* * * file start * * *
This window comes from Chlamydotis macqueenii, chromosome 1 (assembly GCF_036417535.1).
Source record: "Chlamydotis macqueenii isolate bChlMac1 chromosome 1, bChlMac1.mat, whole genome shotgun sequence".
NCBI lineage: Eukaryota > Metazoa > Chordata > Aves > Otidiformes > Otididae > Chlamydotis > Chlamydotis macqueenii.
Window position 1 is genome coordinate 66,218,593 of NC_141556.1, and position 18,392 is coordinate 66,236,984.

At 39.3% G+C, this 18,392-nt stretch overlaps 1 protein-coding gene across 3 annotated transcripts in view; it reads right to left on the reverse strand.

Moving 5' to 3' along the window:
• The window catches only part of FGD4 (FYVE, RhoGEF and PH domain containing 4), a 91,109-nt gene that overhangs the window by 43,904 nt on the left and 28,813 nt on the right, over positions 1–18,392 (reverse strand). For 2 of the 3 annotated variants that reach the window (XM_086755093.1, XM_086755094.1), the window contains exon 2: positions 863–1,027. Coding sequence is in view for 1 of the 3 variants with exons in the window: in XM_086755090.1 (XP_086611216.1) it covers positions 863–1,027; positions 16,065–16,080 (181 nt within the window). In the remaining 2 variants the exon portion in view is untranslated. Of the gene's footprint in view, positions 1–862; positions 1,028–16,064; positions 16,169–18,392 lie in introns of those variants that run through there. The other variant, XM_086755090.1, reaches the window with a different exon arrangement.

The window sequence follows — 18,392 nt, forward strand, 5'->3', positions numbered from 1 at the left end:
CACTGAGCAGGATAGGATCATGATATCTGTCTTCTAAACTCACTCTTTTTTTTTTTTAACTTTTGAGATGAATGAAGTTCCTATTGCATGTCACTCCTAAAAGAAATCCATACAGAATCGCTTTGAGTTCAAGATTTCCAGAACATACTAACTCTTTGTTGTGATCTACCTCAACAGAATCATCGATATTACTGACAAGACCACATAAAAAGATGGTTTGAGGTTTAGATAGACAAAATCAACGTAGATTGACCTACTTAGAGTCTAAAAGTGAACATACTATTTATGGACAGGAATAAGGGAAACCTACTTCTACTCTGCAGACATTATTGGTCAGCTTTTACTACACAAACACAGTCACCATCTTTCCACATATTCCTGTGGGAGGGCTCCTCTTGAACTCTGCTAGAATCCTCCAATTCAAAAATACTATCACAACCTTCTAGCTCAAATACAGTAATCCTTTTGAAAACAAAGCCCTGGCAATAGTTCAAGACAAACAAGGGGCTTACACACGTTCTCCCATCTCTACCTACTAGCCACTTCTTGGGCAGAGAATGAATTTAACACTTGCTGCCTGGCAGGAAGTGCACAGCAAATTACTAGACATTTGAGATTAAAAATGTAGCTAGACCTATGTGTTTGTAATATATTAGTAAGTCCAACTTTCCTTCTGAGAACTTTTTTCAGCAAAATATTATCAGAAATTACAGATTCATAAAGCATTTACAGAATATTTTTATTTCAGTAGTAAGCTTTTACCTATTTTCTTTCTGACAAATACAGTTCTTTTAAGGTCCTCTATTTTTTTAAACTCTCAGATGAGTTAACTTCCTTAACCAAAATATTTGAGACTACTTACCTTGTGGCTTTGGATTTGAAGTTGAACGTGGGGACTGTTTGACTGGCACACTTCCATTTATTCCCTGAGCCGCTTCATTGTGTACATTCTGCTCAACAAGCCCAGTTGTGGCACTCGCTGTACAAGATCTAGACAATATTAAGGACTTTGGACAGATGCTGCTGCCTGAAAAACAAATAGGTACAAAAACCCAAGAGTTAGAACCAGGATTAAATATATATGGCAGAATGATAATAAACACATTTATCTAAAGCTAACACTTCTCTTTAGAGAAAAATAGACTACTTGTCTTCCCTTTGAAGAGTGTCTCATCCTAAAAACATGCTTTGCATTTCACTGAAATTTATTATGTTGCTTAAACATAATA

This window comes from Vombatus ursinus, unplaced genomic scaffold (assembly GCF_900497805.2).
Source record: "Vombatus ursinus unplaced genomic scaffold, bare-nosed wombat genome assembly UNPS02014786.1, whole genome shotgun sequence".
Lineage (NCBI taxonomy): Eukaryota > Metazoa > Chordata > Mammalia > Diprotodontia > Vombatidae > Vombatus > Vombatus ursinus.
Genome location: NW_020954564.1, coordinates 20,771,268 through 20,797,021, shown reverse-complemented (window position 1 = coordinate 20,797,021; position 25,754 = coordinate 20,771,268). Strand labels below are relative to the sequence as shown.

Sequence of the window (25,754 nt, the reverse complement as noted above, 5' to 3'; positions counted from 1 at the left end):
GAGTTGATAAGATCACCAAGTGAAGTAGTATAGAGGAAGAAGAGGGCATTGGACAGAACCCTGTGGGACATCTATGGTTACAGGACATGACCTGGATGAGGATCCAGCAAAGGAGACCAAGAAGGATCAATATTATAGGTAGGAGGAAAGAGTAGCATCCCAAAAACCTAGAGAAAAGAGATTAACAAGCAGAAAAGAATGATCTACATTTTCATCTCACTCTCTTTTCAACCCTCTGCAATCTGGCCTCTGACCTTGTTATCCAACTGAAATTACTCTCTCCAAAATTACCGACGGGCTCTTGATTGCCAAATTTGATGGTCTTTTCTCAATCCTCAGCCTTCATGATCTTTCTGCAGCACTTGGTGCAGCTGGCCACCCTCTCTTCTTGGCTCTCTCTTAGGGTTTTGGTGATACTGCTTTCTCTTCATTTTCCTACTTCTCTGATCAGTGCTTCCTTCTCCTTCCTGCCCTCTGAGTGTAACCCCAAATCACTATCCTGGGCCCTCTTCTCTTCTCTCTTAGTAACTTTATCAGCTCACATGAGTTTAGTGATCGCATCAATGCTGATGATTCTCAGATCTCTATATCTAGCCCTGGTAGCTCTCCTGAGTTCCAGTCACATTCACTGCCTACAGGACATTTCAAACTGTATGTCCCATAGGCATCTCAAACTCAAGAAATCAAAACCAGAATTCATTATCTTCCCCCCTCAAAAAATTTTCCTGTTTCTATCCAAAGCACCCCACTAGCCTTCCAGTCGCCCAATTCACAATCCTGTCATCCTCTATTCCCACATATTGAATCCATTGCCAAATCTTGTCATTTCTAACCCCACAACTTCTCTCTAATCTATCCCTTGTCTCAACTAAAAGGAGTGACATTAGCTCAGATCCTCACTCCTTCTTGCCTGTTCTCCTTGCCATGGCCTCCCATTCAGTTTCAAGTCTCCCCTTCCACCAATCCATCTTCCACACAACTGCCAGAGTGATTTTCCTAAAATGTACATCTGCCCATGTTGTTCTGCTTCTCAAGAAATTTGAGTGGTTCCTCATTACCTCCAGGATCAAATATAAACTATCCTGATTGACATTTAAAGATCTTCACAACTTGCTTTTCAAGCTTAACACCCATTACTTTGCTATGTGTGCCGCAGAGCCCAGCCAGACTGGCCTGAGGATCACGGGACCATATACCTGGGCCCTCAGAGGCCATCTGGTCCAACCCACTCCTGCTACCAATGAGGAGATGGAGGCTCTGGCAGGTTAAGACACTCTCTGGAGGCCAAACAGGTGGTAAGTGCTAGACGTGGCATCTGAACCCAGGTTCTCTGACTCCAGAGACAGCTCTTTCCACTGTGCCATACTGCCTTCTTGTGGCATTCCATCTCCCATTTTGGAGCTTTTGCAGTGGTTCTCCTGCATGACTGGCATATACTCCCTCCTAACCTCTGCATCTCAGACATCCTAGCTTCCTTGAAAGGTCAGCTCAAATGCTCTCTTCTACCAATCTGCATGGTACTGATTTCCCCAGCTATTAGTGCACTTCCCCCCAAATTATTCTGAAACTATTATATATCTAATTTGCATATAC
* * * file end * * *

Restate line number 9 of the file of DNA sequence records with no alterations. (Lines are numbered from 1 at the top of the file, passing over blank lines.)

CACTGAGCAGGATAGGATCATGATATCTGTCTTCTAAACTCACTCTTTTTTTTTTTTAACTTTTGAGATGAATGAAGTTCCTATTGCATGTCACTCCTAAAAGAAATCCATACAGAATCGCTTTGAGTTCAAGATTTCCAGAACATACTAACTCTTTGTTGTGATCTACCTCAACAGAATCATCGATATTACTGACAAGACCACATAAAAAGATGGTTTGAGGTTTAGATAGACAAAATCAACGTAGATTGACCTACTTAGAGTCTAAAAGTGAACATACTATTTATGGACAGGAATAAGGGAAACCTACTTCTACTCTGCAGACATTATTGGTCAGCTTTTACTACACAAACACAGTCACCATCTTTCCACATATTCCTGTGGGAGGGCTCCTCTTGAACTCTGCTAGAATCCTCCAATTCAAAAATACTATCACAACCTTCTAGCTCAAATACAGTAATCCTTTTGAAAACAAAGCCCTGGCAATAGTTCAAGACAAACAAGGGGCTTACACACGTTCTCCCATCTCTACCTACTAGCCACTTCTTGGGCAGAGAATGAATTTAACACTTGCTGCCTGGCAGGAAGTGCACAGCAAATTACTAGACATTTGAGATTAAAAATGTAGCTAGACCTATGTGTTTGTAATATATTAGTAAGTCCAACTTTCCTTCTGAGAACTTTTTTCAGCAAAATATTATCAGAAATTACAGATTCATAAAGCATTTACAGAATATTTTTATTTCAGTAGTAAGCTTTTACCTATTTTCTTTCTGACAAATACAGTTCTTTTAAGGTCCTCTATTTTTTTAAACTCTCAGATGAGTTAACTTCCTTAACCAAAATATTTGAGACTACTTACCTTGTGGCTTTGGATTTGAAGTTGAACGTGGGGACTGTTTGACTGGCACACTTCCATTTATTCCCTGAGCCGCTTCATTGTGTACATTCTGCTCAACAAGCCCAGTTGTGGCACTCGCTGTACAAGATCTAGACAATATTAAGGACTTTGGACAGATGCTGCTGCCTGAAAAACAAATAGGTACAAAAACCCAAGAGTTAGAACCAGGATTAAATATATATGGCAGAATGATAATAAACACATTTATCTAAAGCTAACACTTCTCTTTAGAGAAAAATAGACTACTTGTCTTCCCTTTGAAGAGTGTCTCATCCTAAAAACATGCTTTGCATTTCACTGAAATTTATTATGTTGCTTAAACATAATA